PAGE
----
ii. The cells are prokaryotic
iii. The cells have no organised nucleus, with nuclear membrane.
iv. They do not have complex chromosomes
v. There is no sexual reproduction

Monera Kingdom: This is divided mainly into two Phyla namely;
(a) Schizophyta
(b) Cyanophyta

Characteristics of Schizophyta
i. They are simple living things that belong to Monera.
ii. They have prokaryotic cells with no definite nucleus.
iii. They are microscopic and non-green plants.
iv. They reproduce by asexual means (binary fission)
v. They are unicellar organisms
vi. They lack mitochondria
vii. The cell has a rigid cell wall which is complex.
viii. They lack cellulose but consist of polysaccharide and amino acids.
Examples of organisms that belong to this phylum is bacteria.

Diagram of Bacterium: Wikimedia.org

Characteristics Of Cyanophyta
i. They are microscopic in nature
ii. They do not have cilia, flagella or other locomotive organelles but some move by gliding.
iii. They reproduce by cell division
iv. Their cells contain chlorophyll but not in chloroplast
v. Their cell walls do not contain cellulose like that of bacteria
vi. Examples of organisms in this group is the blue-green algae.
Fig 2.5 Blue-green algae

Kingdom: Protista

i. They are unicellar organisms
ii. The organisms are all eukaryotic
iii. They move either by cilia, flagella or may be amoeboid by nature
iv. Some of the Protista are heterotrophic while some are both heterotrophic and photosynthetic.
v. Mode of reproduction is usually asexual by mitosis while some have sexual reproduction by fusion of gametes. There are four phyla in this kingdom. They are;
(a) Euglenophyta
(b) Protozoa
(c) Chrysophyta
(d) Pyrrolhyta
Protozoa and Euglenophyta can be used as representative of this group.

Characteristics Of Protozoa
i. They belong to the group of organisms called protista
ii. They are microscopic organisms.
iii. They have eukaryotic cells, i.e cells with membrane.
iv. They reproduce asexually by binary fission
v. They are mainly aquatic organisms while few are parasitic
vi. The organisms in this group move by different organelles e.g Amoeba move by Pseudopodia, Paramecium move by cilia.
vii. Examples of Protozoa include Amoeba, Paramecium, Trypanosome, Plasmodium etc.

Diagram Of Paramecium

Diagram Of Amoeba

Diagram of Trypamosome

Characteristics of Euglenophyta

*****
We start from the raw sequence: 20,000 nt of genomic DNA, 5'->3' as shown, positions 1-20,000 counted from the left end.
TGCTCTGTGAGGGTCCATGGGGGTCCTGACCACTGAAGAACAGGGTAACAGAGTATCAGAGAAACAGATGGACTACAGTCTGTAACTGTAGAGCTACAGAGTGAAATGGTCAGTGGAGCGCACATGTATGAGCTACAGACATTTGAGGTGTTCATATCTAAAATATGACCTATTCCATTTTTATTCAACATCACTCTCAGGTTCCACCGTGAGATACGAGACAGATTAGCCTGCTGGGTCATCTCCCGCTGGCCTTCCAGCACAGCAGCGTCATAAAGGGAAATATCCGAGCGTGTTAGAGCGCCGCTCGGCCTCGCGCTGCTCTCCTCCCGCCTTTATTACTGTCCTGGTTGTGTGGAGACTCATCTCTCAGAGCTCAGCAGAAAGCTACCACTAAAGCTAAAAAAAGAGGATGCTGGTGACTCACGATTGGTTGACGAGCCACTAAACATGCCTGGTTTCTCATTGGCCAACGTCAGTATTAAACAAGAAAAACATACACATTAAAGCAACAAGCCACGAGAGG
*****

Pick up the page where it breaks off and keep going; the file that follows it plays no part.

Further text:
Euglena viridis is a Protista and a typical example of an organism sharing both the characteristics of plants and animals. However, it is a microscopic, unicellar and aquatic organism.

Diagram Of Euglena

Animal Characteristics of Euglena
The characteristics of Euglena which makes it an animal include:
i. Possession of flagellium used for movement
ii. Possession of gullet for passage of food
iii. Possession of contractile vacuole used for osmoregulation and Excretion
iv. Presence of eyespot which enables it to detect light intensity.
v. Possession of pellicle which makes its body flexible or give body definite shape.
vi. Presence of myonemes which do aid movement.

Plant charactersitics of Euglena

The charactersitics of Euglena which make it a plant include:
i. Possession of chloroplast which enables it to carry out photosynthesis
ii. Possession of pyrenoids where starch is stored.
iii. Presence of paramylum granules – forms in which starch is stored.
iv. It has holophytic (autotrophic) mode of nutrition.

The fungi were for a long time classified with the plants. They however differ from plants in the composition of their cell walls. Most of their cell walls are made up of chitin rather than cellulose.

Diagram of Rhizopus

i. They are eukaryotes (i.e cells with membrane)
ii. Some are unicellar e.g yeast while others are multicellular e.g mushroom
iii. They have no true roots, stems and leaves.
iv. They are non-green plants i.e they lack chlorophyll.
v. They are mainly saprophytes while others are parasites.
vi. They store excess food in form of glycogen
vii. The vegetative body parts are made up of fine and delicate threads called hyphae.
viii. They reproduce asexually by formation of spores and some sexually by conjugation.
ix. Examples of fungi are bread mould, rhizopus, mushroom, mucor, mildrews, yeast and toad stools.
x. They are mainly found in moist environments.

Done studying? See previous lessons in biology.

Take a quick test for this lesson.

  1. Use representative organisms to discuss the characteristics of each classes of living things.
  2. Explain binomial system of nomenclature.

Questions answered correctly? Kudos!

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https://commons.m.wikimedia.org/wiki File:Simple diagram of bacterium_(en).svg.
Turrill, W.B. (1938). “The Expansion Of Taxonomy With Special Reference To Spermatophyta”. Biological Reviews. 13 (4): 342–373.
Walker, P.M.B., ed. (1988). The Wordsworth Dictionary of Science and Technology. W.R. Chambers Ltd. and Cambridge University Press.